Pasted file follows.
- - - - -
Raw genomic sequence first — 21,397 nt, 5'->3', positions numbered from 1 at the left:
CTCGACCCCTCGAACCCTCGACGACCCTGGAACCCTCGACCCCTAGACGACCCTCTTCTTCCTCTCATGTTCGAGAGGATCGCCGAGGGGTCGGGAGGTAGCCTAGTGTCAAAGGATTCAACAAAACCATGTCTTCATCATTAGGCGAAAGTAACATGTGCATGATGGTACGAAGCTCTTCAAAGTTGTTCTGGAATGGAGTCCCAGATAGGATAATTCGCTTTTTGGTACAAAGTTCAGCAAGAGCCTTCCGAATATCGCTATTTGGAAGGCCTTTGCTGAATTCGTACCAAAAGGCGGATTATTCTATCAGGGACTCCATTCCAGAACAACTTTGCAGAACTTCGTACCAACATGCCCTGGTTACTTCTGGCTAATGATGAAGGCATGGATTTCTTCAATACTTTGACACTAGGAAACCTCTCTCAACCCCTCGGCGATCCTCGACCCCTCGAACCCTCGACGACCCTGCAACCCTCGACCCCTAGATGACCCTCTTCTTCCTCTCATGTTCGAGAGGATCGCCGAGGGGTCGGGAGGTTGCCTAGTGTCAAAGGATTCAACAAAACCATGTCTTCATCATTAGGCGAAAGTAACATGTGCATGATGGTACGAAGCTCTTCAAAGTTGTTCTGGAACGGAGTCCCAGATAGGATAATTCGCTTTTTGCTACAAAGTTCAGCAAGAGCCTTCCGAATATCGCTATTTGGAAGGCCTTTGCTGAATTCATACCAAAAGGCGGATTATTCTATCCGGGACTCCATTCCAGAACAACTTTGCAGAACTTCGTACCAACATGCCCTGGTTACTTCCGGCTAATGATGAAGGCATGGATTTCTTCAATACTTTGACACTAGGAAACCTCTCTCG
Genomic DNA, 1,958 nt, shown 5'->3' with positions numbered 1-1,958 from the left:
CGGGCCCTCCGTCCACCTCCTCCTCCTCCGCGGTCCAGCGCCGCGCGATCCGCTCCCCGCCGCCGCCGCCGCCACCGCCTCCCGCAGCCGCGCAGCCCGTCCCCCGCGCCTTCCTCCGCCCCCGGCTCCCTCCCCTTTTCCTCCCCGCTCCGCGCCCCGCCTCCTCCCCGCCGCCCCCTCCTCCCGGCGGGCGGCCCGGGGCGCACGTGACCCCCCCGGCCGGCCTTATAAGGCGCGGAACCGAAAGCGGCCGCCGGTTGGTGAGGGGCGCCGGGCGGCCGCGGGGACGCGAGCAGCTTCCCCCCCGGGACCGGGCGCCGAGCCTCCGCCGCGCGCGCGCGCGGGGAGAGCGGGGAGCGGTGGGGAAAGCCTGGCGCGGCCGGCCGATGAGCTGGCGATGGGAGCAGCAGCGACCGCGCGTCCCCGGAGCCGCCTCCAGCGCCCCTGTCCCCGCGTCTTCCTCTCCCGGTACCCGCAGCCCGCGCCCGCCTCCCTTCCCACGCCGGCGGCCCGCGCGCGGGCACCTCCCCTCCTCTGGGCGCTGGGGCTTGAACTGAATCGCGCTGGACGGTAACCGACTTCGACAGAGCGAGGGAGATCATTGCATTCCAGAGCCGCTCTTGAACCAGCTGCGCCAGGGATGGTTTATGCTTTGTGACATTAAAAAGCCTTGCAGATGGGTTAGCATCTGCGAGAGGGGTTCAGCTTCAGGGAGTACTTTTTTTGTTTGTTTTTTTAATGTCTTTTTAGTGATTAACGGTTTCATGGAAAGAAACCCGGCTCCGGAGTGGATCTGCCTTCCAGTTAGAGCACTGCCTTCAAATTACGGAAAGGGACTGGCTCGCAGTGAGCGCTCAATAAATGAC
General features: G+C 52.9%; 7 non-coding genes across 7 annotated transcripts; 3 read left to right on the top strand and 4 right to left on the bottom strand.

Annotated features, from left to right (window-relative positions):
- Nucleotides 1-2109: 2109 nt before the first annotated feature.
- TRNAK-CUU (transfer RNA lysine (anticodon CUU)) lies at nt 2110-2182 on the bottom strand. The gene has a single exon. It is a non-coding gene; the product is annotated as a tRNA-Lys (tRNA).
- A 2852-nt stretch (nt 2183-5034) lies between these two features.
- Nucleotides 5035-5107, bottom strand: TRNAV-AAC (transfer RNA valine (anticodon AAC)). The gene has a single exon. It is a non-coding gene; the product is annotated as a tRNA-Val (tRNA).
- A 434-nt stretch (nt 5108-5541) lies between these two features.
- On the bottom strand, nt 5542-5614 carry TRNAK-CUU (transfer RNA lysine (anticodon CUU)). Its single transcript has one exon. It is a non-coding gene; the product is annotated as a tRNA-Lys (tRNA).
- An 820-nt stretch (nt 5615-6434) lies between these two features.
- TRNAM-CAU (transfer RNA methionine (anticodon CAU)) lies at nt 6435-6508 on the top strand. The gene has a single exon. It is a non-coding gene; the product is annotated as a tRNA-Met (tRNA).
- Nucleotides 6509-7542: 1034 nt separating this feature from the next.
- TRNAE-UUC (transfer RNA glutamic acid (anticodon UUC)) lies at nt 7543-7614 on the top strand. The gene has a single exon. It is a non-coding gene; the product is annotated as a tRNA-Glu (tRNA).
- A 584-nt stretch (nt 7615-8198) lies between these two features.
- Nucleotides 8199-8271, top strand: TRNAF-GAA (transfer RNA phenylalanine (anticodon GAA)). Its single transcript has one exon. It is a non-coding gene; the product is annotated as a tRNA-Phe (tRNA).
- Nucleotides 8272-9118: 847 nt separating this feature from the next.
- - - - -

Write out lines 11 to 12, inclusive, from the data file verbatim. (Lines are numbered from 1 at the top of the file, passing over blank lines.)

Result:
- A 434-nt stretch (nt 5108-5541) lies between these two features.
- On the bottom strand, nt 5542-5614 carry TRNAK-CUU (transfer RNA lysine (anticodon CUU)). Its single transcript has one exon. It is a non-coding gene; the product is annotated as a tRNA-Lys (tRNA).